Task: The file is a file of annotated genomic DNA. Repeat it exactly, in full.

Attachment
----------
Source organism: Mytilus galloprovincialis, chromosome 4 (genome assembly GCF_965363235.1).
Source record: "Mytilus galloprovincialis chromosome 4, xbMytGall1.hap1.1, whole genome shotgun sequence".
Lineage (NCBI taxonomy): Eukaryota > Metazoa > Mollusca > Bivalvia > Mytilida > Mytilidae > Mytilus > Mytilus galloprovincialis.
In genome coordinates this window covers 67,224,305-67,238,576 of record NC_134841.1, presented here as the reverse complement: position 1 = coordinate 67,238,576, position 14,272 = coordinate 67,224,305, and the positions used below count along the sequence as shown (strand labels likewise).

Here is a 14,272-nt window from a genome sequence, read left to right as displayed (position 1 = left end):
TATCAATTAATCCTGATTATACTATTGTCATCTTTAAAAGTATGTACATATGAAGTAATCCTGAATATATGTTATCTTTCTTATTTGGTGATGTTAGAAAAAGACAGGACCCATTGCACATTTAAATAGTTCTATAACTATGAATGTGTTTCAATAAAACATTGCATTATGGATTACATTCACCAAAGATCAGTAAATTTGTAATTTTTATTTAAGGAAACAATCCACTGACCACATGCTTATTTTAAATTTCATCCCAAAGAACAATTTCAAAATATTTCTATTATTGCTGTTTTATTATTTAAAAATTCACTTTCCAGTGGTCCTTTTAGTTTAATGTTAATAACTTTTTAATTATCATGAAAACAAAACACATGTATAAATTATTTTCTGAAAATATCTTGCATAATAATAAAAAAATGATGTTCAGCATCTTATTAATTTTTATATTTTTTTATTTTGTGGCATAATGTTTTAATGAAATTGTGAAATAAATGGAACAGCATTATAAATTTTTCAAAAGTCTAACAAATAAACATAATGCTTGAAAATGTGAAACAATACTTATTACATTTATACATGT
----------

Source organism: Mytilus galloprovincialis, chromosome 4 (genome assembly GCF_965363235.1).
Source record: "Mytilus galloprovincialis chromosome 4, xbMytGall1.hap1.1, whole genome shotgun sequence".
Lineage (NCBI taxonomy): Eukaryota > Metazoa > Mollusca > Bivalvia > Mytilida > Mytilidae > Mytilus > Mytilus galloprovincialis.
In genome coordinates this window covers 67,224,305-67,238,576 of record NC_134841.1, presented here as the reverse complement: position 1 = coordinate 67,238,576, position 14,272 = coordinate 67,224,305, and the positions used below count along the sequence as shown (strand labels likewise).

Here is a 14,272-nt window from a genome sequence, read left to right as displayed (position 1 = left end):
TATCAATTAATCCTGATTATACTATTGTCATCTTTAAAAGTATGTACATATGAAGTAATCCTGAATATATGTTATCTTTCTTATTTGGTGATGTTAGAAAAAGACAGGACCCATTGCACATTTAAATAGTTCTATAACTATGAATGTGTTTCAATAAAACATTGCATTATGGATTACATTCACCAAAGATCAGTAAATTTGTAATTTTTATTTAAGGAAACAATCCACTGACCACATGCTTATTTTAAATTTCATCCCAAAGAACAATTTCAAAATATTTCTATTATTGCTGTTTTATTATTTAAAAATTCACTTTCCAGTGGTCCTTTTAGTTTAATGTTAATAACTTTTTAATTATCATGAAAACAAAACACATGTATAAATTATTTTCTGAAAATATCTTGCATAATAATAAAAAAATGATGTTCAGCATCTTATTAATTTTTATATTTTTTTATTTTGTGGCATAATGTTTTAATGAAATTGTGAAATAAATGGAACAGCATTATAAATTTTTCAAAAGTCTAACAAATAAACATAATGCTTGAAAATGTGAAACAATACTTATTACATTTATACATGT